1. Headline
  1. Headline
Image: Opportunity waypoints
NASA / JPL
While the Spirit rover waits out cold weather, mission managers for the Opportunity rover have mapped out its course in Meridiani Planum. After examining a rock named Stone Mountain, Opportunity is taking pictures of bedrock outcroppings, including another rock called El Capitan.
By Science Writer

Cold on Mars forced NASA to keep its Spirit rover parked for a day, interrupting a planned monthlong drive to a nearby crater, the space agency said Wednesday.

NASA could not send commands to Spirit late Tuesday because the cold prevented the rover from rotating a high-gain antenna toward Earth. The rover’s motors, used to position the antenna, were under a frigid shadow.

“It’s very similar to starting your car on a cold day,” said project manager Pete Theisinger.

NASA routinely warms the motors by passing an electric current through them. However, engineers had not set the current limit high enough to compensate for the lower-than-normal temperature of the shaded motors.

  1. More from TODAY.com
    1. The 10 things I wish I'd known before getting divorced

      As a divorce mediator for many years, I thought I was more prepared than anyone for what lay ahead as I faced my own divor...

    2. Making this 'super' dip bowl out of a cabbage is easier than it looks!
    3. Boy meets curl: How I survived the '90s and learned to love my hair
    4. Watch the world go nuts in Mophie's Super Bowl ad
    5. Despite all the NFL scandals, here's why my family still loves footbal

The space agency got the antenna pointing in the right direction later in the day. By then, it was too late to continue the journey.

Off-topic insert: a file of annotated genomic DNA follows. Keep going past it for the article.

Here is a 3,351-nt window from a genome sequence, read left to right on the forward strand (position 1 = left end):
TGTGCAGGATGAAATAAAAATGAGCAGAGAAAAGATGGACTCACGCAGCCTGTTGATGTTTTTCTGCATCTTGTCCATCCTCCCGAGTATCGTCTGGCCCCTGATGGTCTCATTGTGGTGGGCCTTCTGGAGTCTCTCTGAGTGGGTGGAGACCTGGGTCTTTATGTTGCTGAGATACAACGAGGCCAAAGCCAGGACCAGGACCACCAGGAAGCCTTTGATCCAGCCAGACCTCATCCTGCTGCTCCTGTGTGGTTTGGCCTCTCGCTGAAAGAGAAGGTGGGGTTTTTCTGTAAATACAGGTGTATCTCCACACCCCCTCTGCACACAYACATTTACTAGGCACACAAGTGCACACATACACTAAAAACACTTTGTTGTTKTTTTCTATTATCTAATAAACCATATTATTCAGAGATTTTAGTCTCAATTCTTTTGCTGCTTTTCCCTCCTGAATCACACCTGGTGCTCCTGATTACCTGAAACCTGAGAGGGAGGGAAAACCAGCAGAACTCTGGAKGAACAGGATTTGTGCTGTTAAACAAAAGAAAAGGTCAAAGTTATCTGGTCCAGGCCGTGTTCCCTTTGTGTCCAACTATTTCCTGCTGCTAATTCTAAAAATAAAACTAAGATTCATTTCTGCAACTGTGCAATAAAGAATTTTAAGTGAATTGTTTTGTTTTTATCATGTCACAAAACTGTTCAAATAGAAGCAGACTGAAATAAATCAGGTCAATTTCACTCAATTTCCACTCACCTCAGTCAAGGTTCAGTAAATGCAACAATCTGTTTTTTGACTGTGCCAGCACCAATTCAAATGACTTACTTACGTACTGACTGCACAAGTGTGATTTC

Temperatures on Mars can reach 100 degrees below zero Fahrenheit (-70 degrees Celsius), which is about the coldest it gets at Earth's South Pole.

NASA planned for Spirit to resume moving overnight Wednesday, when scientists want it to travel nearly 83 feet (25 meters) toward a crater about 800 feet (250 meters) away.

Earlier this week, Spirit traveled a record 70 feet (21.2 meters) across the rocky Martian surface. Scientists planned for Spirit to reach the crater within the next three weeks.

Spirit’s twin, Opportunity, continued to scoot along a rock formation at its landing site halfway around the planet. It has been taking detailed pictures of the finely layered rocks. Initial results suggest the rocks formed from volcanic ash or compacted, windblown dust.

NASA sent the two rovers on an $820 million mission to look for geologic evidence that ancient Mars had liquid water for a long enough time to permit the development of life.

© 2012 The Associated Press. All rights reserved. This material may not be published, broadcast, rewritten or redistributed.

Discuss:

Discussion comments

,

More on TODAY.com

  1. Bacho / Shutterstock

    The 10 things I wish I'd known before getting divorced

    1/29/2015 10:21:52 PM +00:00 2015-01-29T22:21:52
  1. Jeff Schear / Getty Images for Michigan Avenue

    Kristin Cavallari shares Jay Cutler’s relatable parenting texts

    1/29/2015 8:47:48 PM +00:00 2015-01-29T20:47:48
  1. Samantha Okazaki / TODAY

    Matt Lauer reveals secret talent, favorite parts of fatherhood in Q&A

    1/29/2015 6:33:41 PM +00:00 2015-01-29T18:33:41
  1. EPA, Getty Images

    The 9 hottest hairstyles of 2015 — and how to ask for the look

    1/29/2015 7:37:24 PM +00:00 2015-01-29T19:37:24
  1. Gas blast at Mexico maternity hospital, dozens hurt

    A gas truck exploded on Thursday and leveled part of a maternity and children’s hospital in Mexico City. City officials said a woman and a child were killed.

    1/29/2015 4:55:01 PM +00:00 2015-01-29T16:55:01